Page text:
South Korea said on Thursday it “humbly accepts” there is no evidence North Korea diverted wages paid to its workers by South Korean firms in a now-closed border industrial park to bankroll its weapons programmes as the previous government asserted. The South’s unification ministry was responding to the findings of a panel which contradicted claims of money being transferred by North Korea as it pursues its nuclear and missile programmes in defiance of U.N. sanctions. It said would take follow-up steps to boost transparency and public trust in its policy towards the North. South Korea said last year that most of the cash that flowed into the jointly run Kaesong complex was being diverted. It made the claim when it pulled out of the joint venture in response to the North’s launch of a long-range missile. In July, two months after liberal President Moon Jae-in was elected, a South Korean government official said there was no hard evidence to back up the assertion.
The decision to suspend the Kaesong project was “unilaterally and verbally” made by Moon’s predecessor, ousted president Park Geun-hye, a day after the missile test and without any formal discussions within the administration, the panel, appointed by the unification ministry, said. “The presidential office inserted the wage-diversion argument as major grounds, yet without concrete information, sufficient evidence and consultations with related agencies, mainly citing defector testimonies that lack objectivity and credibility,” Kim Jong-soo, a priest who heads the panel, told a news conference. “This impairs the decision’s legitimacy and could constrain our ground over a future restart of the complex, while hampering the companies’ rights to protect their assets due to the hasty pullout process.”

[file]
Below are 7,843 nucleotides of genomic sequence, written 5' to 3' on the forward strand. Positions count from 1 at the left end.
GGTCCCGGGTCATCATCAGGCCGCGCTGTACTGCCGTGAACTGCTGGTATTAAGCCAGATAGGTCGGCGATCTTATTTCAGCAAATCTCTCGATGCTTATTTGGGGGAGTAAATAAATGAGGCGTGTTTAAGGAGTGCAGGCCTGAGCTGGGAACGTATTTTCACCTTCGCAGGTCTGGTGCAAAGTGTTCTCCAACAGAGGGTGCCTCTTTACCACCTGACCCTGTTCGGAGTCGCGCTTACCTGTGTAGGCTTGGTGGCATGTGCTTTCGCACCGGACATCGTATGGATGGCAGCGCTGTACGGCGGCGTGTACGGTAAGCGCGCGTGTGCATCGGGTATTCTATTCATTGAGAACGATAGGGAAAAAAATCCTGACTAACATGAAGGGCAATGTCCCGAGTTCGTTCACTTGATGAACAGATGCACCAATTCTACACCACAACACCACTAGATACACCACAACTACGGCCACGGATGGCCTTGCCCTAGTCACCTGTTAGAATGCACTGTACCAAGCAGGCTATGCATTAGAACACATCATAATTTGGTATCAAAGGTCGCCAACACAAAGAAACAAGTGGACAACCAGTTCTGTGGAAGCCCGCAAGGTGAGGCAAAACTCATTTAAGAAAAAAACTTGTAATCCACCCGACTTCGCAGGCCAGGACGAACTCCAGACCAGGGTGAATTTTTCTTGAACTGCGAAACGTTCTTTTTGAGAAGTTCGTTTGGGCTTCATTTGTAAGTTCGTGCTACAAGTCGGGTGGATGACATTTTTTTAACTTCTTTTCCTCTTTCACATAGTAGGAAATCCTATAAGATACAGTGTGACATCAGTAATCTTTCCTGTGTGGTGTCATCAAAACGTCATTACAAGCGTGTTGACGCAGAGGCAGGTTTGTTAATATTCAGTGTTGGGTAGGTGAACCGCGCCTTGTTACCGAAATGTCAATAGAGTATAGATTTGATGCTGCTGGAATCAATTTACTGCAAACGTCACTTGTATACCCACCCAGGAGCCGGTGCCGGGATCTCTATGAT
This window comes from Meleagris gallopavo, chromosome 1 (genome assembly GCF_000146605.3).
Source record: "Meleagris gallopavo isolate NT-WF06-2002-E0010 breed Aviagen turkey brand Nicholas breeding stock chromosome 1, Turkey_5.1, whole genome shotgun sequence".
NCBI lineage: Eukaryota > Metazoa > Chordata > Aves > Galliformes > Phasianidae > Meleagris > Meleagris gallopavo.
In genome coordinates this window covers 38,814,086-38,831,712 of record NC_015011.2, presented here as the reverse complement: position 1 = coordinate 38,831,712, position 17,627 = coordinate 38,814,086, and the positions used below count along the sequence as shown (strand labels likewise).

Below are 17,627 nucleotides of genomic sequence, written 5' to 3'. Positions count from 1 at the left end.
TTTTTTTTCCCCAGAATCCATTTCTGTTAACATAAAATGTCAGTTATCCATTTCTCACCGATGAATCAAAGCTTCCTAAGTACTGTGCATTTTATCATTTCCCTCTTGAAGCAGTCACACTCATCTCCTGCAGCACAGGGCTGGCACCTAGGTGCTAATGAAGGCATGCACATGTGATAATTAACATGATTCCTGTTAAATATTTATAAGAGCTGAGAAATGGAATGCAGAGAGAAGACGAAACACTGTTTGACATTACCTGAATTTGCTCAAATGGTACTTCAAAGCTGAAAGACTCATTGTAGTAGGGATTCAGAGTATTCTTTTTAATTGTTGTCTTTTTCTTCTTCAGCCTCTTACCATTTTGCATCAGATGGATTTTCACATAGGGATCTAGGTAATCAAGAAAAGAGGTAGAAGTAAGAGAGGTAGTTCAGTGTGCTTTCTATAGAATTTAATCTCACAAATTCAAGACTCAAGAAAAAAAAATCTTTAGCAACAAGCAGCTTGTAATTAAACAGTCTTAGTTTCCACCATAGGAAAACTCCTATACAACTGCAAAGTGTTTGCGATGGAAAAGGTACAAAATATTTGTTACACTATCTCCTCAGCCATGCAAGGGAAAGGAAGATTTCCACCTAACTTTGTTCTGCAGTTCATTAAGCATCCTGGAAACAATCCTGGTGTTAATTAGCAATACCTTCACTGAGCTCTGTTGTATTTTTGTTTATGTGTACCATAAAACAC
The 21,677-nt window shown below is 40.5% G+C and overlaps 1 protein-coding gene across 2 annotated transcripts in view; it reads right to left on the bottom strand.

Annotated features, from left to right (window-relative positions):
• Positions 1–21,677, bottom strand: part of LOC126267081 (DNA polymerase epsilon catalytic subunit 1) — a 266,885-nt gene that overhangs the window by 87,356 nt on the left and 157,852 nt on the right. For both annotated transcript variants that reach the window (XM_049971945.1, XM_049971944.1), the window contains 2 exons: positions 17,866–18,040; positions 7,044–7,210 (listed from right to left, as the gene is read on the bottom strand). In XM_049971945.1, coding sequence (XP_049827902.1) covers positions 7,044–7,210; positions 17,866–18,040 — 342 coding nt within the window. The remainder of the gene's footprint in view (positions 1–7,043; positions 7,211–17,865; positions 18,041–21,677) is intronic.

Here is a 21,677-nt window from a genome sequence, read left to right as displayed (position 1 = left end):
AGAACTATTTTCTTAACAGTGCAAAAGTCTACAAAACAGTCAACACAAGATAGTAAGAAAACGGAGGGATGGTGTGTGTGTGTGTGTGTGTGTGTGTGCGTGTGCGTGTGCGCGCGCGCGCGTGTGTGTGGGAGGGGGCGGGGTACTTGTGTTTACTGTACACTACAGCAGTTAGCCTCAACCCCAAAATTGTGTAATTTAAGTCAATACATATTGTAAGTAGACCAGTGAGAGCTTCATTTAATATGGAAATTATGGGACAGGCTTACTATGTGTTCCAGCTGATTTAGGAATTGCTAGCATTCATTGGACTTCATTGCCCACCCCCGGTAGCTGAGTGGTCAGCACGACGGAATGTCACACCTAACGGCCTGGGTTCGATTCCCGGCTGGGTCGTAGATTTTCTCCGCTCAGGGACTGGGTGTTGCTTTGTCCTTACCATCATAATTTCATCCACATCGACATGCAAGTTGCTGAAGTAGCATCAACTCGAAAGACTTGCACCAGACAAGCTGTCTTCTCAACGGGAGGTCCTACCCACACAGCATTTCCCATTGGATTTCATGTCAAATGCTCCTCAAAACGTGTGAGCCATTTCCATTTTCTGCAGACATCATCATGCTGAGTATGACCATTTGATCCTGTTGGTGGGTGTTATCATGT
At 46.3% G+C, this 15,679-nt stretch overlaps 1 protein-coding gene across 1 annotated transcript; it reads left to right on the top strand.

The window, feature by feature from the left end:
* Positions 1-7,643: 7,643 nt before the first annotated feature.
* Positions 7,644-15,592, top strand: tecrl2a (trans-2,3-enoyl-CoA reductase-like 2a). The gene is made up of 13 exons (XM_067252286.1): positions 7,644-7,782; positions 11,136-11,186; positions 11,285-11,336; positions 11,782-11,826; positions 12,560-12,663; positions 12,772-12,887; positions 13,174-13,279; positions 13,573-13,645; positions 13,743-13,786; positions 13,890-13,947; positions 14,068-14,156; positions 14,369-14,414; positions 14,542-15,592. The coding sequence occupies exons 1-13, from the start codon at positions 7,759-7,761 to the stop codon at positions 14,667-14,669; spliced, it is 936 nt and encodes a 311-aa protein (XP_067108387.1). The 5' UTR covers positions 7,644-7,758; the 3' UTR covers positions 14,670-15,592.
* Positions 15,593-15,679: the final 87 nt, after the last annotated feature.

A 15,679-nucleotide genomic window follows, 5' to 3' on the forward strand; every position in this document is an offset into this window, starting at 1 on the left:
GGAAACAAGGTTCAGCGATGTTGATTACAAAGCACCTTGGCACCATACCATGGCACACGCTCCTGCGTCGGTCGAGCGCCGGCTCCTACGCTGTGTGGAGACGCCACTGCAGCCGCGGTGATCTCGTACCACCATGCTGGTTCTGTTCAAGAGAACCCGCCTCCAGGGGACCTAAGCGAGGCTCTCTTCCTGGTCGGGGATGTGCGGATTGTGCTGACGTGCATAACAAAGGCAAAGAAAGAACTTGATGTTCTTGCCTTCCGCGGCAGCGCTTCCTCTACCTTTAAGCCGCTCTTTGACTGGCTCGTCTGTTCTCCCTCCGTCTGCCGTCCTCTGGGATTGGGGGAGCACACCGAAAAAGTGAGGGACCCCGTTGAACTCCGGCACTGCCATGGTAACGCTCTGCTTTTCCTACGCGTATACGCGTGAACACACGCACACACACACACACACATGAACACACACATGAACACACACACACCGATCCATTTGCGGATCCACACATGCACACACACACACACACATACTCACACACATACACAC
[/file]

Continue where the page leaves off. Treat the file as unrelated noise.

About 120 South Korean companies paid about double the $70 a month minimum wage in North Korea for each of the 55,000 workers hired in Kaesong. The project resulted from the first inter-Korean summit meeting in 2000, when leaders of the two Koreas vowed reconciliation and cooperation. It was the last remaining symbol of inter-Korean rapprochement amid frosty cross-border ties. Moon has pledged to reopen the industrial park if there is progress on the North’s denuclearisation, but political tensions and the North’s aloofness have tied the president’s hands.
Reclusive North Korea and the rich, democratic South are technically still at war because their 1950-53 conflict ended in a truce, not a peace treaty. The North regularly threatens to destroy the South and its main ally, the United States. A group of South Korean businessmen who own factories in Kaesong demanded a formal apology. The companies together suffered losses of 250 billion won ($200 million) due to the closure, aside from equipment and raw materials left behind, the group said in February. “Now that the wage-diversion claim has proved groundless, the government must apologise for abusing state power to suspend the complex and make utmost efforts to reopen it,” the group said in a statement after the conference. North Korea’s state-run web sites said in October the country had restarted some operations in Kaesong on its own, saying it was “nobody’s business what we do in an industrial complex where our nation’s sovereignty is exercised”.